Tesla comes dead last, who steps up next?

In today’s Exponential Investor:

  • My decision is made
  • The real results…
  • Some EV names to keep an eye on

Firstly, I want to say thinks to everyone that wrote in to me yesterday with my lawnmower dilemma.

I was unexpectedly inundated with replies way more than I had expected. As such I won’t be able to reply to everyone that wrote in. I really wasn’t expecting that many replies.

And I greatly appreciate the effort put in to take a little time in the day to think about my dilemma and respond.

But the real burning question is… what did I decide?

I must say there were a few options thrown in as well that I hadn’t considered. A large support for the old-fashioned hand push manual mower. Which is a fair call, but the lawn is pretty large, and I want to dispose of the cuttings, so that was a no as well.

Artificial lawn was also suggested. I had considered that but it was an exorbitant price to have that put down because of the size of the lawn. At that cost I could go through at least a dozen robot mowers and two dozen petrol ones. Plus, I like the idea I can maintain a yard as the only sense of “green thumbery” I have.

A few suggested getting a goat. My black-eyed, psycho, fluffy-shark cat would go mental at the thought of that. And the dog would bark at least ten times more than he currently does… and he already barks too much. While my wife likes the idea of a goat, the cat and dog don’t, and the yard isn’t quite big enough for a goat to have the space he deserves either.

In short, I’ve ordered a four-stroke petrol mower. Yep, it’s not the “green” option. But it’s going to get the job done, with the power needed and the range to not worry about it conking out with a job half done. The smell of it is also too enticing and as a few pointed out, it give me “non-negotiable” time to ponder with one’s own thoughts as the lawn must always be mowed.

Thanks for your feedback again. It was a great read to see all the varied responses.

What this really tells us

There’s another reason why I wanted to ask you for some help with my decision.

You see, I think that something as very literal as buying a lawnmower is something we can all relate to.

Most of us have a lawn that needs mowing at some point. Not everyone has a spare £30,000, £60,000, £100,000 to throw at an electric car. So, the idea of wondering when and if you’ll buy an EV is practically out of the realm of a lot of people at this point in time.

The promise of “cheap EVs” while getting closer and faster, is still quite a stretch.

But most people at some point have to figure out if they want to spend a couple hundred quid on a lawnmower. And I think that decision-making process is more reflective of attitudes towards “new energy” solutions.

I think on the balance of things, people can see what the future will look like in regard to that. I think we’re all smart and wise enough to know that longer term, there’s no doubt our choice of energy power will revolve around the likes of electric, hybrid and hydrogen powered vehicles.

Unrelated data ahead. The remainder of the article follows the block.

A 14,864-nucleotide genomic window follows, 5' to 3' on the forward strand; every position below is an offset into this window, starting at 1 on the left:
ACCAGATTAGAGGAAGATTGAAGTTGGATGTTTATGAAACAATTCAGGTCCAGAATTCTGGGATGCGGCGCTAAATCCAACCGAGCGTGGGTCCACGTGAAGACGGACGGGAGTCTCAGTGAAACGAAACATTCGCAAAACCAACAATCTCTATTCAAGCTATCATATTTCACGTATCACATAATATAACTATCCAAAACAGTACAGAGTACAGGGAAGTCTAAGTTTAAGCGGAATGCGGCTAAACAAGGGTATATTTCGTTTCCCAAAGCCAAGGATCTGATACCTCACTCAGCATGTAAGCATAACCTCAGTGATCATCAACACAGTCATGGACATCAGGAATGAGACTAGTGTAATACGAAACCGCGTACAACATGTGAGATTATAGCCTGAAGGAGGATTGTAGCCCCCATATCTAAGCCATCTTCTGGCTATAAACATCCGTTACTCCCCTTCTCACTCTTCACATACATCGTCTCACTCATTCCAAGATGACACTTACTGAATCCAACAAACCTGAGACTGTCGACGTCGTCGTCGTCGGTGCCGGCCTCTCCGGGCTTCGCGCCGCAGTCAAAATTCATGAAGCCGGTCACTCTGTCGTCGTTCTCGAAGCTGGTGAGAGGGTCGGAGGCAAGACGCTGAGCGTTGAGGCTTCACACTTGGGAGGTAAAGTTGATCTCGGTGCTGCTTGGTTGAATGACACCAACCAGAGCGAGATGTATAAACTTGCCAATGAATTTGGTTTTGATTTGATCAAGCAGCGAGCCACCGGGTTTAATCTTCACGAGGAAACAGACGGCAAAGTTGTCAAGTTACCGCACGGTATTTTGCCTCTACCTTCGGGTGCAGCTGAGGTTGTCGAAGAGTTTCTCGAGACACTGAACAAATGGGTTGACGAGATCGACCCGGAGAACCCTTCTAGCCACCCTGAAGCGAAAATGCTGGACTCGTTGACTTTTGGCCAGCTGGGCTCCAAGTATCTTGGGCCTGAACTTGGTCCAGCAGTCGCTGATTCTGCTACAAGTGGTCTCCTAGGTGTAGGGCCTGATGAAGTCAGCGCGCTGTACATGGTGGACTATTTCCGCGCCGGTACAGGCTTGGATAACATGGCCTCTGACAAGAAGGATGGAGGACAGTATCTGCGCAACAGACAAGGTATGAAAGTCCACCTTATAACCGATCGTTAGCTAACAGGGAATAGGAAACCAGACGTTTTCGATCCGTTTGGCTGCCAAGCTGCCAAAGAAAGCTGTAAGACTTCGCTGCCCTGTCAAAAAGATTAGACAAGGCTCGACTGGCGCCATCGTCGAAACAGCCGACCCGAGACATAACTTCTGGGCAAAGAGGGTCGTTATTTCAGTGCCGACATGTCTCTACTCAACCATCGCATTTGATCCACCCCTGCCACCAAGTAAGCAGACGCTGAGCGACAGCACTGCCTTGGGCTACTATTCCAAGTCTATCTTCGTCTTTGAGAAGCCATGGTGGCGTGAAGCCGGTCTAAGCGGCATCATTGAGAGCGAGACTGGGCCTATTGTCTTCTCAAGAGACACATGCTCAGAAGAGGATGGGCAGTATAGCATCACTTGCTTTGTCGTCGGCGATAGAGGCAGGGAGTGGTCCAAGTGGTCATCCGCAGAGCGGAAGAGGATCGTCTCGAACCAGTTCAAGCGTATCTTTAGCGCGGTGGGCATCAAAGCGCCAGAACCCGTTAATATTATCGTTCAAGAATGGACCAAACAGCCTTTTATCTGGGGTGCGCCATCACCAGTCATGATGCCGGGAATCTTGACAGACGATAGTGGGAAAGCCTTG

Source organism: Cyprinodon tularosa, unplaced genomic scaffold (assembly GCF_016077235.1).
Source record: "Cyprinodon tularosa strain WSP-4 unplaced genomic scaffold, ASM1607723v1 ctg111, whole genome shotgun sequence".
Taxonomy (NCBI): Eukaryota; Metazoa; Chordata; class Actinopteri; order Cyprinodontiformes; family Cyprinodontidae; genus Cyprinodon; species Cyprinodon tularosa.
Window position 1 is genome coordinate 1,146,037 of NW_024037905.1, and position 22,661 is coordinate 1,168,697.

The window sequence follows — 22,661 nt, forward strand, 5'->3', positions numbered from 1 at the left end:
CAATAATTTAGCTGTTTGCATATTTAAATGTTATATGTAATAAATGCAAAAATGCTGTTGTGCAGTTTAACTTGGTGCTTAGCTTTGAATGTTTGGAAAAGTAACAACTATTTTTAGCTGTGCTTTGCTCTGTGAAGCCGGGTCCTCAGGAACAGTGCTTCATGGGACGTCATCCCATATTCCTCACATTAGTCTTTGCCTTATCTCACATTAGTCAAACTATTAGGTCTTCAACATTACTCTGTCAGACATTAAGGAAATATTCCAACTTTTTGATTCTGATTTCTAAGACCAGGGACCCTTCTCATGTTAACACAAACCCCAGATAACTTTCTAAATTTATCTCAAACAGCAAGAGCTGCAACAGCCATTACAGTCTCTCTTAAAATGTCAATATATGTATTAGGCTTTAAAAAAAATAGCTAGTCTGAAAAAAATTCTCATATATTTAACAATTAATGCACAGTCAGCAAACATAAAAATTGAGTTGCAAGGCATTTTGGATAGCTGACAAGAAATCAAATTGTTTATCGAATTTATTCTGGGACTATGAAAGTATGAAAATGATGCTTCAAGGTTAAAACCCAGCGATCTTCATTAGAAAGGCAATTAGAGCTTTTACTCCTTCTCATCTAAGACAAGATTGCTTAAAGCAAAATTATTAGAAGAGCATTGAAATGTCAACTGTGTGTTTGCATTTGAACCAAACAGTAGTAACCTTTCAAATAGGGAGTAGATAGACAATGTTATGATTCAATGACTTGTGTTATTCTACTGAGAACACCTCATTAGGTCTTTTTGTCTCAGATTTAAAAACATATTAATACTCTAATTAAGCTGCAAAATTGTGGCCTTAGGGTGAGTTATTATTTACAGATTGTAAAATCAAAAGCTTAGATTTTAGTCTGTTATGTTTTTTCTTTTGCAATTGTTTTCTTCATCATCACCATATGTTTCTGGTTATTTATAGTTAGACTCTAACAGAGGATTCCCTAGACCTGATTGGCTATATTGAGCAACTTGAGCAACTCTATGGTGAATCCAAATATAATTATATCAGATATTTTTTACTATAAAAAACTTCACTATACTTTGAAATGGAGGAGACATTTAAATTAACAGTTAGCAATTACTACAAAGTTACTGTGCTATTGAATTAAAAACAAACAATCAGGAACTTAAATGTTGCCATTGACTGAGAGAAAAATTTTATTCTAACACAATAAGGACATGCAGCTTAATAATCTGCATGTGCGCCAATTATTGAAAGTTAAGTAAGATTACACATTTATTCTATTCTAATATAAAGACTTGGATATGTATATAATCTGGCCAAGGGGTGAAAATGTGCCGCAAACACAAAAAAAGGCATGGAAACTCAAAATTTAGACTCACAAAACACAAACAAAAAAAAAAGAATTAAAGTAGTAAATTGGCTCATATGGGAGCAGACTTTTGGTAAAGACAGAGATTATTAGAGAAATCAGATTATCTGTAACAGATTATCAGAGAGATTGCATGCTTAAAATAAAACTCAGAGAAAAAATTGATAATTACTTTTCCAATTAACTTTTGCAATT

There will be an abundance of high-tech gear in them as well. Everything from 5G-enabled and connected services through to autonomous systems and greater interactive components.

But right now, there’s still a cost-prohibitive factor for a lot of these things. It’s too expensive to get a robotic mower and (as some of you rightly pointed out) some of that energy for the batteries is still from fossil fuels.

The longevity argument also popped up several times. Experience seems to tell us that the mechanical “old world” power seems to last a long time with regular maintenance. But there’s an element of distrust for just how long the new electrified devices might last.

Tesla: dead last

I’m unsure if this is merely a perception issue or we’ve just not had these options long enough to give real world data on how long they last. But if some of the data we do have is anything to go by, then right now perhaps our “new energy” vehicles and devices aren’t as reliable as we’d expect and need them to be.

The J.D. Power reliability and quality survey is the go-to survey in the auto market for the reliability and quality of 32 major car manufacturers. These are brands from Dodge and Kia to Lexus, BMW, Ford, Nissan and now Tesla.

J.D. Power notes that interestingly, “Tesla doesn’t grant us permission to survey its owners in 15 states where it is required.”

However, it was able to collect sufficient data in 35 other states to include Tesla for the first time in this year’s survey. And it makes sense now as to why Tesla perhaps isn’t keen on the survey.

Of 32 brands in the J.D. Power survey, Tesla came dead last. Now it does have a disclaimer that the “brand is not rank eligible because it does not meet study award criteria.”

But Tesla was still last with an average of 250 problems per 100 vehicles. Land Rover was just above it with 228 problems per 100 vehicles. And up the top, Dodge and Kia shared first place with on average 136 problems per 100 vehicles.

This doesn’t completely tell the whole story. It doesn’t break it down into models. Kia has a range of EV and hybrid models. And it may prove that EV technology is actually very reliable. But as Tesla is the only sole EV maker on the list, it’s not exactly a glowing reflection of the state of play for EV reliability.

What that does, however, is also open the door to pure EV competitors. Already we’re seeing the resurgence of interest in EV makers, from Tesla, Nikola, Rivian, Polestar, Fisker and more. These are the next generation that perhaps could slide into contention for the “top dog” of EV makers if Tesla leaves the door ajar too long.

All names to keep an eye on as the market for pure EV plays heats up.


Sam Volkering
Editor, Exponential Investor

Category: Commodities

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